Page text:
With the help of their 1.8 petaflop supercomputer, Jaguar, researchers at the Oak Ridge National Laboratory in Tennessee are sifting through internet traffic in search of suspicions patterns that will lead police to the perpetrators of child pornography.
In standard police work, checking a suspect's hard drive will show whether they have been downloading illegal content such as child pornography. But catching the criminals that produce such material in the first place is even more important, because they can often lead police to the children who are being abused. It is far from easy, since you can't necessarily tell who took the illicit images stored on a hard drive.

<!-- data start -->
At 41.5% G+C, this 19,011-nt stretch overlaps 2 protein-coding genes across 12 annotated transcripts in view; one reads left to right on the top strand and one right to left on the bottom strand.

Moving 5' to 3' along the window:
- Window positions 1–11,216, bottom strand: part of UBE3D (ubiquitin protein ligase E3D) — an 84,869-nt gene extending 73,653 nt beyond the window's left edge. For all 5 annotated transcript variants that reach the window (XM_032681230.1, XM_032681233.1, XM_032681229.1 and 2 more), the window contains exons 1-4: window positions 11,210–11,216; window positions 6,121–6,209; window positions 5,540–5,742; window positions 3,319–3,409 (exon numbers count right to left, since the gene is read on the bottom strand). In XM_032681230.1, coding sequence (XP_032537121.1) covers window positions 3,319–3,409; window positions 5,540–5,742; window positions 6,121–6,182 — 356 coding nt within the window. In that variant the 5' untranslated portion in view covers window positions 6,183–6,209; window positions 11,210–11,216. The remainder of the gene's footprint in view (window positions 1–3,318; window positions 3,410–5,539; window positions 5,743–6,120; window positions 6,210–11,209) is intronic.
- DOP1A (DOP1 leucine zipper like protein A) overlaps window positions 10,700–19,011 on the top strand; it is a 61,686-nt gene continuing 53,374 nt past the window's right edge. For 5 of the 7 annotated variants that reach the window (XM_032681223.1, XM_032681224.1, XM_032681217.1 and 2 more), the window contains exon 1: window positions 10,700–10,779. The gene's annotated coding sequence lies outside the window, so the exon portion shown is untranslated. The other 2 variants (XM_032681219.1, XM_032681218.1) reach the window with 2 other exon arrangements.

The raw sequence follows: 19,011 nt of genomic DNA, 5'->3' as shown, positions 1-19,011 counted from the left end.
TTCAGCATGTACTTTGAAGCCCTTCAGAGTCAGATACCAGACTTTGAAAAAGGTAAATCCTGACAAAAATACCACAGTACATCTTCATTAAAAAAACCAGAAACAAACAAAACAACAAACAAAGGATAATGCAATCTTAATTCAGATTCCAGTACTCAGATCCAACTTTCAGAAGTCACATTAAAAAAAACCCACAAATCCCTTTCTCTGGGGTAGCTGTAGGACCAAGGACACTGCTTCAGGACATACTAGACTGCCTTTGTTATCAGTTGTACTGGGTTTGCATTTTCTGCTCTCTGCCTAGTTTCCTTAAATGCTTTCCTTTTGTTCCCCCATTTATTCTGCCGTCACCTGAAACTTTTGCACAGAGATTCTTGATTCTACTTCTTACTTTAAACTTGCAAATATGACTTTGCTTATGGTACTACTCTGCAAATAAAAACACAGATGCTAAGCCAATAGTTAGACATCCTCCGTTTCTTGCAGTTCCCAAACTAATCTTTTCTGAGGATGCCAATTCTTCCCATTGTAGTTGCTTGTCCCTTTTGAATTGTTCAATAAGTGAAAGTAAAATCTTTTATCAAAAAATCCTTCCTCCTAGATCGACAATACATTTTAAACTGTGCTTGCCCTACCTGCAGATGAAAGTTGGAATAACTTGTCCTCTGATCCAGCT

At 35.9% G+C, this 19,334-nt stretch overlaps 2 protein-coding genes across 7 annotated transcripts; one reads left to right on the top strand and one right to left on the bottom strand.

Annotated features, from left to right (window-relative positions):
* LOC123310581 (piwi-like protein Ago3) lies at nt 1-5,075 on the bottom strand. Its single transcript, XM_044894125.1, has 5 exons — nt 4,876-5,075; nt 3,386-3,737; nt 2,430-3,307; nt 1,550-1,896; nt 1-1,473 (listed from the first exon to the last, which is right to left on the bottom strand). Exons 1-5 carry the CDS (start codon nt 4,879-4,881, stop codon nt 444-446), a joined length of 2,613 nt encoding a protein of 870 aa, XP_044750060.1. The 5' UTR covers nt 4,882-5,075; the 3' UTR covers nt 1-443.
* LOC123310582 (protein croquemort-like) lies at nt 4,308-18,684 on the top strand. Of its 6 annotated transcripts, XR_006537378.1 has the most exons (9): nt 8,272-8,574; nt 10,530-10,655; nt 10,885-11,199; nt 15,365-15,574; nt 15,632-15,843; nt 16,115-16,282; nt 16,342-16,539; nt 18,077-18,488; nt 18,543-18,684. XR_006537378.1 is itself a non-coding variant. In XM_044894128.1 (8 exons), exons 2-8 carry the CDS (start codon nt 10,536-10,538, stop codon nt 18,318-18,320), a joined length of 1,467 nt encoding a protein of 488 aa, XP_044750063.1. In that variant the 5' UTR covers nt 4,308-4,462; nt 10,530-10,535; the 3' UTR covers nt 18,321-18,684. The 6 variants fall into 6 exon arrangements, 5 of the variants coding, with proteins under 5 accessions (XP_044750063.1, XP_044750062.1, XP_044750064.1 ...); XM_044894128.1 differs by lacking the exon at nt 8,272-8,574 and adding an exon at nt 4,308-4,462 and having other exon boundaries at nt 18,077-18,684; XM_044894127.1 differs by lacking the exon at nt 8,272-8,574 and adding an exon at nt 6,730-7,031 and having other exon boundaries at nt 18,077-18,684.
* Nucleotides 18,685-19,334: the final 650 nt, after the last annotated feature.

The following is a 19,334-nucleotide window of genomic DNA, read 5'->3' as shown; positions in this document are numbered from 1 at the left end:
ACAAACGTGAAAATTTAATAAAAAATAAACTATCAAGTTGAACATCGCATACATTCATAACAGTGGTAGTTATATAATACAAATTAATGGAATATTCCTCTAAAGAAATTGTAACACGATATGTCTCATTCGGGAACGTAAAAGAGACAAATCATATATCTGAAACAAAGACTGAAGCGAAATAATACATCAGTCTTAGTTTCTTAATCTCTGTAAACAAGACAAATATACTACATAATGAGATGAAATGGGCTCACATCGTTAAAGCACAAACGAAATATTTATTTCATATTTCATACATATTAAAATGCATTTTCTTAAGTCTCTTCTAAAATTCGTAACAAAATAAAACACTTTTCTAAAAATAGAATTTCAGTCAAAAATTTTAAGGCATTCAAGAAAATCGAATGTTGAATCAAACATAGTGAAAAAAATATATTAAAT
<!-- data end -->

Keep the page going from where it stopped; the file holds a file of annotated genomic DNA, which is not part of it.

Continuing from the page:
The problem with policing child pornography online is that there is simply too much of it, says Grier Weeks, executive director of the National Association to Protect Children. "We could quadruple our law enforcement dedicated to this problem overnight, and they'd still be overwhelmed," he says.
He approached the computer scientists at Oak Ridge in search of a solution, "They were genuinely stunned and moved by what they'd heard," he told New Scientist. "And within a week they were making a visit to the Knoxville Internet Crimes Against Children task force".